The question grew rather tiresome throughout the course of the season. “Is this the last year you’ll be making all the games?”
I’d heard it each of the previous two seasons, but this year it came with a bit of assumption tied to that curly question mark. As if my friends and acquaintances simply expected the 2009-10 year to be the big finish.
And why not? When writing about a college team, four years feels like a natural length, a fitting time frame to follow one group of players around the country and document their trials and growths. Throw in the fact that this year was supposed to be magical, that this team could finally be The One……well, you could almost feel like my inquisitors hoped I’d be witness to a storybook ending.
Somewhere along the way, that all went to hell. It was certainly long after the team’s brief stay at No. 1 in the national rankings, but also well before they crashed and burned in the first round of the NCAA Tournament. But while those hopes and dreams were plummeting to Earth, that damned question changed, too. No longer were people asking me if I was going to end things at a natural stopping point. Now people were asking the question as if they thought I needed to be put out of my misery.
It seemed a bit fitting that the season ended with a buzzer-beater loss that left me staring blankly at the court in New Orleans Arena. After all, the third contest in this crazy 150-game journey ended with Kenton Paulino‘s three-pointer at the horn in the 2006 Sweet Sixteen. So while that buzzer-beating win and this buzzer-beating loss weren’t quite perfectly-mirrored bookends to a four-year quest, they were certainly close enough.
Standing in that ugly arena, with absolutely nothing to look forward to, I suddenly started to laugh. I couldn’t help but picture Rick Barnes as a poor, beleaguered soul, helplessly bailing water out of a tiny rowboat that kept springing leaks. For whatever reason, my mind latched on to this image as the metaphor for the season, and the interminable nine-hour drive back to Austin gave me ample opportunity to flesh it out.
Peter Bean of the fabulous Burnt Orange Nation tried pinning down the team’s troubles sometime in mid-February. I remember reading it on a tiny cell phone screen in the wee hours of the morning as I traveled to Missouri, back from Lubbock, or on the way to some other equally-thrilling locale. The details are murky, as this Season of Suck eventually blended together into one bloody mess.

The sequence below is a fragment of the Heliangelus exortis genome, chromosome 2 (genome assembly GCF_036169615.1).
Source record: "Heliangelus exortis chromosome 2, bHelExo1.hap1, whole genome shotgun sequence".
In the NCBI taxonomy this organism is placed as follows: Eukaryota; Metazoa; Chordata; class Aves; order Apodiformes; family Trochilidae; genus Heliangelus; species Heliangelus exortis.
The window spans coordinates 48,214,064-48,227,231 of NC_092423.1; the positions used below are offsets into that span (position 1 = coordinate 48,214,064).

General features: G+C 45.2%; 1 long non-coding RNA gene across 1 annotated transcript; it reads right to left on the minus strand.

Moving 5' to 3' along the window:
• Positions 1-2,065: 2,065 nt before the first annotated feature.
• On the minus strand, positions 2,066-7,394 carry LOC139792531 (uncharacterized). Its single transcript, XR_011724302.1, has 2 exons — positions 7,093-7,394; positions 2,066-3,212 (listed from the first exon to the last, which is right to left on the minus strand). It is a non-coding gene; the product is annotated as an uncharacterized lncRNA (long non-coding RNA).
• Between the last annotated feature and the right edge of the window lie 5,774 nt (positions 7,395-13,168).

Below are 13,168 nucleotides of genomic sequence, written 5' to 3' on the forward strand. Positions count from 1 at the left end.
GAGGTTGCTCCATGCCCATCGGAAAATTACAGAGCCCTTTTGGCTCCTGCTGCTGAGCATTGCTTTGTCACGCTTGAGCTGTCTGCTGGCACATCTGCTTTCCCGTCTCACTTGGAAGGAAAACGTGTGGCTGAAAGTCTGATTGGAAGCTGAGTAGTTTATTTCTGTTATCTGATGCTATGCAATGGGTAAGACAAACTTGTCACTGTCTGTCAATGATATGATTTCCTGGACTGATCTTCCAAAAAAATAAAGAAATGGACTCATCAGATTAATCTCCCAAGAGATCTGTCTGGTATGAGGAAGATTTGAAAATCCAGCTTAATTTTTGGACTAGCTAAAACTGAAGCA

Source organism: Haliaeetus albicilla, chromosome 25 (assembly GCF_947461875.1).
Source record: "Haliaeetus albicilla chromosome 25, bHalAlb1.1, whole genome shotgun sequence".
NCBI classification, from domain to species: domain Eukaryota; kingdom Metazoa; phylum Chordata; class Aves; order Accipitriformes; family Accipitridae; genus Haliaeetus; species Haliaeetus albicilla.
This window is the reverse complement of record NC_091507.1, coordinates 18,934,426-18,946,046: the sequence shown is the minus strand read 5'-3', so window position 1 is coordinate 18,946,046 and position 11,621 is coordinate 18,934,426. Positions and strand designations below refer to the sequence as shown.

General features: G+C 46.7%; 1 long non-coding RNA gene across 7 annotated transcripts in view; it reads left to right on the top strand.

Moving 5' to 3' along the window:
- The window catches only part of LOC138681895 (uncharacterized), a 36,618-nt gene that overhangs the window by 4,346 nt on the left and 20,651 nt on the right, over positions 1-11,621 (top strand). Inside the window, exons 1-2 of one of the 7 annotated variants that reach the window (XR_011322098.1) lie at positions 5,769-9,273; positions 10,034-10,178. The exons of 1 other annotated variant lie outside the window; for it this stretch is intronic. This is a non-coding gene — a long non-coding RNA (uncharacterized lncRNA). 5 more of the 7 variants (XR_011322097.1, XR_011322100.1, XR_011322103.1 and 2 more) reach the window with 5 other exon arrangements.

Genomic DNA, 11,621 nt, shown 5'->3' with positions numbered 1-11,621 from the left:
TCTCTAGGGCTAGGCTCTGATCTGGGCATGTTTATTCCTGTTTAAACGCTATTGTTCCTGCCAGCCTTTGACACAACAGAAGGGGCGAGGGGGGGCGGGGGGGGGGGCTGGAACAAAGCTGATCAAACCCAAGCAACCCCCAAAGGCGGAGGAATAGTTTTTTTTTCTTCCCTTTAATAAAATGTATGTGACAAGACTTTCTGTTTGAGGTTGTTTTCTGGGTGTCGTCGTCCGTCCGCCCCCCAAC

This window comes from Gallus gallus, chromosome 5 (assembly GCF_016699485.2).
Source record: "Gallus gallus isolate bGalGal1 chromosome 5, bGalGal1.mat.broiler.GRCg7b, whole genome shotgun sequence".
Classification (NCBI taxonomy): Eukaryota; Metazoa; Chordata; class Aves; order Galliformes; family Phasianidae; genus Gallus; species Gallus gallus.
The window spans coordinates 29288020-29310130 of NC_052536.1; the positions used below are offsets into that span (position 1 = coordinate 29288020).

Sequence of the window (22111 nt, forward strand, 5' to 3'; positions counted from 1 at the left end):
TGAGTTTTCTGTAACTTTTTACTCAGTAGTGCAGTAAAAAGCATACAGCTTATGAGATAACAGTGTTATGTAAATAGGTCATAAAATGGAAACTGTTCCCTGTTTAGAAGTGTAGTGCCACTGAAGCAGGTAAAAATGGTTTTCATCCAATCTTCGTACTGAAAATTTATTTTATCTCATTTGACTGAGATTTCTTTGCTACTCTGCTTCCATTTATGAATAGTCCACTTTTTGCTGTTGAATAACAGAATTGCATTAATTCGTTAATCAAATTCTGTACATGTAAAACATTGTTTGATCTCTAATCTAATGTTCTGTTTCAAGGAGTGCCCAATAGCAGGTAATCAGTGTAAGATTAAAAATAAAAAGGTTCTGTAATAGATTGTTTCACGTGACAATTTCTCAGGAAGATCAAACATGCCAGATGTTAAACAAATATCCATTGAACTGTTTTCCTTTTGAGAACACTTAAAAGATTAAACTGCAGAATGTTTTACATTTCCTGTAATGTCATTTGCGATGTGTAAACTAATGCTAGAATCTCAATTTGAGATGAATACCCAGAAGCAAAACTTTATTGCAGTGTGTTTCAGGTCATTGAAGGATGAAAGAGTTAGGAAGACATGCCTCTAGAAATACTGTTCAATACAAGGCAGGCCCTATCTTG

The thrust of that rambling paragraph, however, was supposed to be that Peter tried to chronologically chart the different problems Texas had faced and he couldn’t even make it past November before his fingers fell off. As he tried to document, the Longhorns were simply unable to play two consecutive games without having something go wrong. Fix one issue, and something else would crop up. Remedy that problem, and an older one would enter the picture again.
This constant juggling act was the storyline of the season, and it left fans with little confidence and little optimism. When the team finally started making free throws, the offense was otherwise useless. They would play good defense, and suddenly the team couldn’t rebound. Sometimes, all the issues even came together to make a beautiful disaster like the 732-0 run the Longhorns allowed Kansas to piece together on February 8th.
It’s been nearly impossible for me to sit down and get any words written that have any flow whatsoever. I’d even make the case that this exercise in summation is failing miserably, as well. Now, more than a week since the bitter pill of 2009-10 was finally crammed down our throats for the last time, I still haven’t been able to swallow the damned thing. How can one possibly be expected to encapsulate such a messy, enigmatic season in 1,000 words or less?
The confounding nature of this season has led to hundreds of theories from fans and pundits across the country. Texas fans — always known for bellowing loudly anytime their team isn’t playing for championships — immediately latched on to the “Fire Rick Barnes” bandwagon. Others blamed an overwhelmed freshman class and its alleged “me-first” attitude. Still others laid it at the feet of senior leaders Damion James and Dexter Pittman. The only people who seemed to escape the barbs and vitriol were Shawn Williams and Varez Ward, who spent most of the season in sweatshirts and jumpsuits.
That uncertainty is spilling into the offseason, and it leaves the outlook cloudy and questionable. Which of the freshmen will return to the team? Is Dogus Balbay going back to Turkey after another knee injury? Will Texas actually land point-guard prospect Cory Joseph? Add in the restless fanbase with its itchy trigger finger, and 2010-11 seems like it will be a bellwether year for the Longhorn program.
So that brings us back to The Question. The damned, incessant question that I’ve had to hear for the last three years. And to be quite honest, I still don’t have an answer. I’m planning on making it to L.A. and New York for the games in November and December. I wouldn’t miss another trip to Allen Fieldhouse. And if the road game at the Breslin Center actually happens, it would take an act of God to keep me out of the arena.
But the truth of the matter is that I’m getting older, the bank account is getting smaller, and it gets a little harder each time I see a random Wednesday trip to the middle of a cornfield in Iowa or Nebraska. I’ve got designs on spinning this site into something with a little more national appeal, but funding issues and “real world” concerns are but a few of the hurdles standing in my way.
So, go ahead. Ask me that question one more time. We both know that my heart will always belong in the gym. We’ll just have to see how much longer I travel down this burnt-orange road.
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